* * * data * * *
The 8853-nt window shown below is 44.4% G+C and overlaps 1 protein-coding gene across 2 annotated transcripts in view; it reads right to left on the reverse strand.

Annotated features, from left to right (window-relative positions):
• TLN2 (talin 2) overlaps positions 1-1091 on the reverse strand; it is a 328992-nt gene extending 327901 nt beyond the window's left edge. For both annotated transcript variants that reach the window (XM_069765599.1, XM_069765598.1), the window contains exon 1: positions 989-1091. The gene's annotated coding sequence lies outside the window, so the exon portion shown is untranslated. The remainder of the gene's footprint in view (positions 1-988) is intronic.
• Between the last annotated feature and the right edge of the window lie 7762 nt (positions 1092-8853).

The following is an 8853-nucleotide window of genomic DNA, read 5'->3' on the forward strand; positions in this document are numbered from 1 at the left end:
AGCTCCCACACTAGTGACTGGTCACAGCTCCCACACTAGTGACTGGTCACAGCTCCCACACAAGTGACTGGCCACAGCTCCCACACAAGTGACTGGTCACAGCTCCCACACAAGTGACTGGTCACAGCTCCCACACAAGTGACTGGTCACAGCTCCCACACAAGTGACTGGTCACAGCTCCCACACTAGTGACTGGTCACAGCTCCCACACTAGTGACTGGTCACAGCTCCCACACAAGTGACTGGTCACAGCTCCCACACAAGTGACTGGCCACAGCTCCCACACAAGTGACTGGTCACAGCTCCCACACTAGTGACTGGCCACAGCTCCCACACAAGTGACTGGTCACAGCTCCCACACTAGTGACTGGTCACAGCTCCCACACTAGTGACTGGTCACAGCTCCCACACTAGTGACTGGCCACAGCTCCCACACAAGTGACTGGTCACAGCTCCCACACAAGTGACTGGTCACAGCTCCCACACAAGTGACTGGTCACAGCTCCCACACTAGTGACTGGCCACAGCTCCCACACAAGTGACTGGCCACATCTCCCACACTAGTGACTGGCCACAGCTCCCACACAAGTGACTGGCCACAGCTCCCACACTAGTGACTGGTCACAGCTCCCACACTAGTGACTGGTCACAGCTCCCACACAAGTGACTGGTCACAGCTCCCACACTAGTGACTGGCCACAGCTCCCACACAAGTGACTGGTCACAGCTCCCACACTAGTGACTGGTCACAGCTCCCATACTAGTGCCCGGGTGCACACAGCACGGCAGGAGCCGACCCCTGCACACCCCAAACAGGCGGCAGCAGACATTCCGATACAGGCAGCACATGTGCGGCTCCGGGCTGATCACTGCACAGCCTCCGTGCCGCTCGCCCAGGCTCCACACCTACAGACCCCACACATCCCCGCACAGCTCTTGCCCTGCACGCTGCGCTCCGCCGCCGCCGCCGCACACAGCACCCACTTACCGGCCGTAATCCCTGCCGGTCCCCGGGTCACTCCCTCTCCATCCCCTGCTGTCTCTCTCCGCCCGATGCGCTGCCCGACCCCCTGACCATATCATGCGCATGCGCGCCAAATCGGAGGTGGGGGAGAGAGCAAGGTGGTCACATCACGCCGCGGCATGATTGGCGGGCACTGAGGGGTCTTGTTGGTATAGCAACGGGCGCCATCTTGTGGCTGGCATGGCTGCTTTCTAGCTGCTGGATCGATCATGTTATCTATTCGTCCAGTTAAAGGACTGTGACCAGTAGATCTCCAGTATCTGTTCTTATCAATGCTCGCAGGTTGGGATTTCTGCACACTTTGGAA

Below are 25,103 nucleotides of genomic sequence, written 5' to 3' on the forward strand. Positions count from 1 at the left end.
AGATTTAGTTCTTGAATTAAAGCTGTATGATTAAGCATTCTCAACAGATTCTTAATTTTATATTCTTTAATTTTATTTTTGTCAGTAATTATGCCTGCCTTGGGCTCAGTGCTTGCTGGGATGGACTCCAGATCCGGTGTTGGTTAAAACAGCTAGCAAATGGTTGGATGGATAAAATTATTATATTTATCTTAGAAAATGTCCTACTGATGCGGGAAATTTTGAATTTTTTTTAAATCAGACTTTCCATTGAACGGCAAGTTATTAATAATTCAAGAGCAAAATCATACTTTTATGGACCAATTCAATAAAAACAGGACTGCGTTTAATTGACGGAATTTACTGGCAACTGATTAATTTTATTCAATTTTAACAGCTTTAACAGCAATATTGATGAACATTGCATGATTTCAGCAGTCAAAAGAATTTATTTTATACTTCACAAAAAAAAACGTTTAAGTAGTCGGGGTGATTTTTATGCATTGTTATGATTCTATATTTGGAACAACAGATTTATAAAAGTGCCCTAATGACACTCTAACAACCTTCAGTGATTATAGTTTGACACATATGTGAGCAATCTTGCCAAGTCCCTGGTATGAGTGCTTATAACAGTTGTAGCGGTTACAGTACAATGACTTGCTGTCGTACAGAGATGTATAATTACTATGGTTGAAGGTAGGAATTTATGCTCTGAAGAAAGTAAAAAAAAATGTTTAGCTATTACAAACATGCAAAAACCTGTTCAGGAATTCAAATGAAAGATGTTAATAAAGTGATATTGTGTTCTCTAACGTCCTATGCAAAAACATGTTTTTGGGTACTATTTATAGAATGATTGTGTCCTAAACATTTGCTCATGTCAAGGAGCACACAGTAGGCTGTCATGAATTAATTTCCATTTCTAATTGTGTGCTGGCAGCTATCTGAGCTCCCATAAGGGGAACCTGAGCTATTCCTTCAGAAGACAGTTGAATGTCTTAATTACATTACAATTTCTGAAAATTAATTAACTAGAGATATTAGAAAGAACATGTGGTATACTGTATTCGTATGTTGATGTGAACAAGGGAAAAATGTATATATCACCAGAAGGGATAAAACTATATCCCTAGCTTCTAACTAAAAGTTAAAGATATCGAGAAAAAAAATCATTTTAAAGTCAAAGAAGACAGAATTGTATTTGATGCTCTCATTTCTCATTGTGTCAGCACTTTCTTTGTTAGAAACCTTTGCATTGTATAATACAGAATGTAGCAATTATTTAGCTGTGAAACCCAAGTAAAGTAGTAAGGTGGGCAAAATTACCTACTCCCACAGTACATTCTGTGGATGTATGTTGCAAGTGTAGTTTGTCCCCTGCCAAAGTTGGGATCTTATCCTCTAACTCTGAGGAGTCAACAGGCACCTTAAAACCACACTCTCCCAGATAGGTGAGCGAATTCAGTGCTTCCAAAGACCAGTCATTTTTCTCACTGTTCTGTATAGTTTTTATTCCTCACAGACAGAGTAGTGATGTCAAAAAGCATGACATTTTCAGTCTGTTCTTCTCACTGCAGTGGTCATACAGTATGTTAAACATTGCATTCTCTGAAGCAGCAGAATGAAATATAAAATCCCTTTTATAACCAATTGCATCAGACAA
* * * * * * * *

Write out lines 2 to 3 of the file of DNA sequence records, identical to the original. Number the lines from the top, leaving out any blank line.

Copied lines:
Annotated features, from left to right (window-relative positions):
• TLN2 (talin 2) overlaps positions 1-1091 on the reverse strand; it is a 328992-nt gene extending 327901 nt beyond the window's left edge. For both annotated transcript variants that reach the window (XM_069765599.1, XM_069765598.1), the window contains exon 1: positions 989-1091. The gene's annotated coding sequence lies outside the window, so the exon portion shown is untranslated. The remainder of the gene's footprint in view (positions 1-988) is intronic.